After five years Mettur Dam touches full level

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July 23

After five years, the water level of the Mettur Dam has reached fu1l level of 120 fee today. This was the 39th time that the Mettur Dam achieved FRL in its 85-year-old history.

The last time the dam became full was in the first week of August 2013. This is the 39 th. time that the Mettur Dam is reaching full level in its 84 years of existence. The last time it reached full level was on August 2013.

As in the last eight years, this year also the Mettur Dam could not be opened for Cauvery Delta irrigation on schedule on June 12. After prolonged uncertinity there was dramatic increase in inflow in Mettur Dam whole of July. The water level stood at 58.23 feet as on J.uly 1, 2018 and the inflow was a megre 10,383 cusecs. The newly formed Cauvery Management Board and the Cauvery River Authority instructed Karnataka to discharge water according to the monthly quota.

But Karnataka government expressed inability. However Karnataka 's catchments recieved heavy rains and its dams started to fill up rapidly and the surpluses were discharged into the Cauvery. Consequently inflows stated to increase from July 10 onwards and water level crossed. 100 feet mark on July 18. Following this development the Tamilnadu Government announced that water will be released from the dam for Cauvery delta irrigation on July 19. Inflow peaked to 1,07,064 cusecs on July 17. On Sunday evening Karnataka increased water release from its dams to 67000 cuseces.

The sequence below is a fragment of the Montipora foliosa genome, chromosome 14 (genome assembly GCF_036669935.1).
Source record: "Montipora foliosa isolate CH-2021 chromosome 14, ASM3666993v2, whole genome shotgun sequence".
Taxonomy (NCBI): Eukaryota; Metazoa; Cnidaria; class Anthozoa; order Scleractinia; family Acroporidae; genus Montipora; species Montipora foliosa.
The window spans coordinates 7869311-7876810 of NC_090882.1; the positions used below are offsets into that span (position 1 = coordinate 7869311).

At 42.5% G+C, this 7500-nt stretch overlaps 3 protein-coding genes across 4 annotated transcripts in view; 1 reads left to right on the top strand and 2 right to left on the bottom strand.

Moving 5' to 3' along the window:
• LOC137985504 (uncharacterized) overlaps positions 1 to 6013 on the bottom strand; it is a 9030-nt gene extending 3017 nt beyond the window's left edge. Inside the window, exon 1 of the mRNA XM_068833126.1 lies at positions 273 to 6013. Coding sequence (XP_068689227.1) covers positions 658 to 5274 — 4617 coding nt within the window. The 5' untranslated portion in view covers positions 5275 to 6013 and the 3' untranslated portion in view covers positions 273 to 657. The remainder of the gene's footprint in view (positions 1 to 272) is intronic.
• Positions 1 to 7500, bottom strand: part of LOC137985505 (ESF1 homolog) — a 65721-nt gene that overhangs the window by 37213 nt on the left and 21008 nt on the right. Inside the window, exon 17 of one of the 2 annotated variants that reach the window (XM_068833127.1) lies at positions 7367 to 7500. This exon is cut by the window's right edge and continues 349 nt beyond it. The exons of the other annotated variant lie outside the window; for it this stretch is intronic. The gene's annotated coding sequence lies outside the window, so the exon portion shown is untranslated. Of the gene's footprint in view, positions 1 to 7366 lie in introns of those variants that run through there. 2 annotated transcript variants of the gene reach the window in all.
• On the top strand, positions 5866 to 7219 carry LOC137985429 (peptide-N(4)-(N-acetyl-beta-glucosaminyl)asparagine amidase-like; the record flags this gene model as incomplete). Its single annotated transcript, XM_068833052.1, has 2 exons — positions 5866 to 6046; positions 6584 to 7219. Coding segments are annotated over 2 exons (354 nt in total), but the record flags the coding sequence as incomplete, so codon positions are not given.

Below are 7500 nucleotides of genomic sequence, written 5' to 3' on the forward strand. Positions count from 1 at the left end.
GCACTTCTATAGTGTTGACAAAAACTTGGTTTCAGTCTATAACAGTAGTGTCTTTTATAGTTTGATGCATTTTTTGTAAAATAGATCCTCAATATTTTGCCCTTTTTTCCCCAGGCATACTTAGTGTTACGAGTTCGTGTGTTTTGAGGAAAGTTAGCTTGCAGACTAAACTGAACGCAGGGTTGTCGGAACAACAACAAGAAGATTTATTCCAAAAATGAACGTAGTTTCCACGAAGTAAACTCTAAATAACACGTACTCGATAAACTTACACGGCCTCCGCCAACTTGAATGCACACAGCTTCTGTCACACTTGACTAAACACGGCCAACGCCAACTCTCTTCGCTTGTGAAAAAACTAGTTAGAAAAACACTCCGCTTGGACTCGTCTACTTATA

Following this the District Administration issued flood alert and also stepped up outflow from the Mettur Dam from 20,000 cusecs to 30,000 cusecs on Sunday night. It was stepped up further to 40,000 cusecs today morning. The water level touched 119 feet on Sunday night itself and steadily rose towards full level of 120 feet.

The storage of the reservoir has reached the full capacity of 93.5 TMCFT and the surplus inflows are being released through the sixteen vent surplus weir. A lot of public have gathered at the surplus weir bridge also called as Ellis Saddle (named after the British engineer who designed it) to take a look at the massive water spread of the reservoir and the beauty of water rushing out of the surplus weir.

CFCM News

(Centre for Communty Media)

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